Gluyas Williams sold his first drawing to Life in 1911. He said,"They accepted the first one, and then waited about eight years before taking another." Maybe not so coincidentally, his appearances in Life increased noticibly around the time that Robert Benchley became an editor at the magazine in 1920. Benchley and Williams first met, and collaborated, at The Harvard Lampoon. It was a perfect marriage of writer and illustrator that would continue for decades. Williams illustrated all of Benchley's books and many of his stories. Benchley began to see himself in all of Williams' work. "There is only one drawback in having been Mr. Williams’s model for so many pictures. After years of capturing those particular facial characteristics of which my mother is so fond, he has quite unconsciously taken to putting me into all his drawings, commercial and otherwise, as the typical American Sap."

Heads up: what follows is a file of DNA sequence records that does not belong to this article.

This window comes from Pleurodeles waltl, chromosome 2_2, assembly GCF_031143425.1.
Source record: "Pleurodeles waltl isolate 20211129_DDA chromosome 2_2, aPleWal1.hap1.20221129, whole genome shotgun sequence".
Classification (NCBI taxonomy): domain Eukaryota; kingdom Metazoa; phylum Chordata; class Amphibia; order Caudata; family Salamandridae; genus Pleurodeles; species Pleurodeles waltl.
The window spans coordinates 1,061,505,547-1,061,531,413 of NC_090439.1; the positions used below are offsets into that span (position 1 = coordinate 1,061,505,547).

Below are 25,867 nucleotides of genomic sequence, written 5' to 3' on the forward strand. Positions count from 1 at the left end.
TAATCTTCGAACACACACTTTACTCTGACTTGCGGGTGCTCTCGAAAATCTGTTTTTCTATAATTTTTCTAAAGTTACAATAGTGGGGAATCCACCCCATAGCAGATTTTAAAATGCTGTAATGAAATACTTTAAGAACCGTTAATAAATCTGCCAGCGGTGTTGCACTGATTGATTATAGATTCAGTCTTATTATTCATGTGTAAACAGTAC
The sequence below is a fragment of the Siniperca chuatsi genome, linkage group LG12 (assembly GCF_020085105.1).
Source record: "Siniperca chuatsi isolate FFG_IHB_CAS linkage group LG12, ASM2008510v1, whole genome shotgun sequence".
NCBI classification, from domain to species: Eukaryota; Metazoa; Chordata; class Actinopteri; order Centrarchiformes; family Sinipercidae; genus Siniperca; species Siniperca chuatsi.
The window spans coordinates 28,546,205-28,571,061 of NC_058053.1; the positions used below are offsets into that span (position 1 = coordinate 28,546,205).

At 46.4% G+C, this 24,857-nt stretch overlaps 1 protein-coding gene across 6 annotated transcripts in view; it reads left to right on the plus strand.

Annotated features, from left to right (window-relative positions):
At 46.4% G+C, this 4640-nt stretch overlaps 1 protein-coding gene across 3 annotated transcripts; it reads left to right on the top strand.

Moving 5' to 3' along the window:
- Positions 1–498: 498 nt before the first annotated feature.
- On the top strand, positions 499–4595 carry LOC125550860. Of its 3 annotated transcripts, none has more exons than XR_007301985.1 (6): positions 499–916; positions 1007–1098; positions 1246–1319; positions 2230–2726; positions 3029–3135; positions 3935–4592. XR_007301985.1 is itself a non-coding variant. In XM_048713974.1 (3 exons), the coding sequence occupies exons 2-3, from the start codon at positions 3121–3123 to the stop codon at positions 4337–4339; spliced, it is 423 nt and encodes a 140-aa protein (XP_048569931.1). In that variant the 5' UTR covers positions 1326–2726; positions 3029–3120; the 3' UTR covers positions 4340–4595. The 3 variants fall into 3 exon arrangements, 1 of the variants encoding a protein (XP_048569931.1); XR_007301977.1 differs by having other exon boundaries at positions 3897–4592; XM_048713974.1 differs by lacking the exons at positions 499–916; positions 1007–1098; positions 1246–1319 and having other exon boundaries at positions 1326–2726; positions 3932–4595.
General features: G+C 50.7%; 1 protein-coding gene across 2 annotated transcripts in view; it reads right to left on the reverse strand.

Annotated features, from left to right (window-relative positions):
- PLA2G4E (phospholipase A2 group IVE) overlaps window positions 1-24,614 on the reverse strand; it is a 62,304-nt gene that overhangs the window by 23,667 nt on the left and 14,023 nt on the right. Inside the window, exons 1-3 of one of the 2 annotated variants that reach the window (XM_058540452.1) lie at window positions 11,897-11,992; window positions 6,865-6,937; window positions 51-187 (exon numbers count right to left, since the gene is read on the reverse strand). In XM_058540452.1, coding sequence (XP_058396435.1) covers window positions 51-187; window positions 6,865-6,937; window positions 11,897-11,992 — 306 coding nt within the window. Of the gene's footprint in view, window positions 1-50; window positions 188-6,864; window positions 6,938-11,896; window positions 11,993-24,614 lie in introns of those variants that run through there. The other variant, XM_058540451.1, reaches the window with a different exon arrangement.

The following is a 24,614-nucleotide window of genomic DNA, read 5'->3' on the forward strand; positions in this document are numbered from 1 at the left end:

Williams attributed his early interest in becoming an artist to watching his older sister Mary at work. Using the pseudomym Kate Carew, she was "the first female caricaturist", known for her illustrated interviews with celebrities of the day such as Mark Twain and the Wright brothers. She also created the comic strip The Angel Child, which may also have given Gluyas an appreciation for sequential cartooning.
This post features Williams' earliest work for Life and are mostly representative of his take on the comic strip format. He would later create series that were primarily text pieces (such as his Senator Sounder character,) as well as pages depicting situations wordlessly and so well posed out that they practically animated. He also produced some astonishing full page single panel cartoons for Life and later for The New Yorker.
Richard Marschall wrote in The World Encyclopedia of Cartoons:
Seldom in the history of cartooning has there been an artist as much in command of his media as was Gluyas Williams. Technically his pen line was confident, attractive and reproducible, his figures comical but anatomically perfect, his use of perspective unerring. Conceptually his characters were strong, his choice of themes humorous, ironic and critically mature, his moods evocative and familiar. Williams seldom used tones but spotted blacks in seas of white and supple lines.
And he made it look so easy.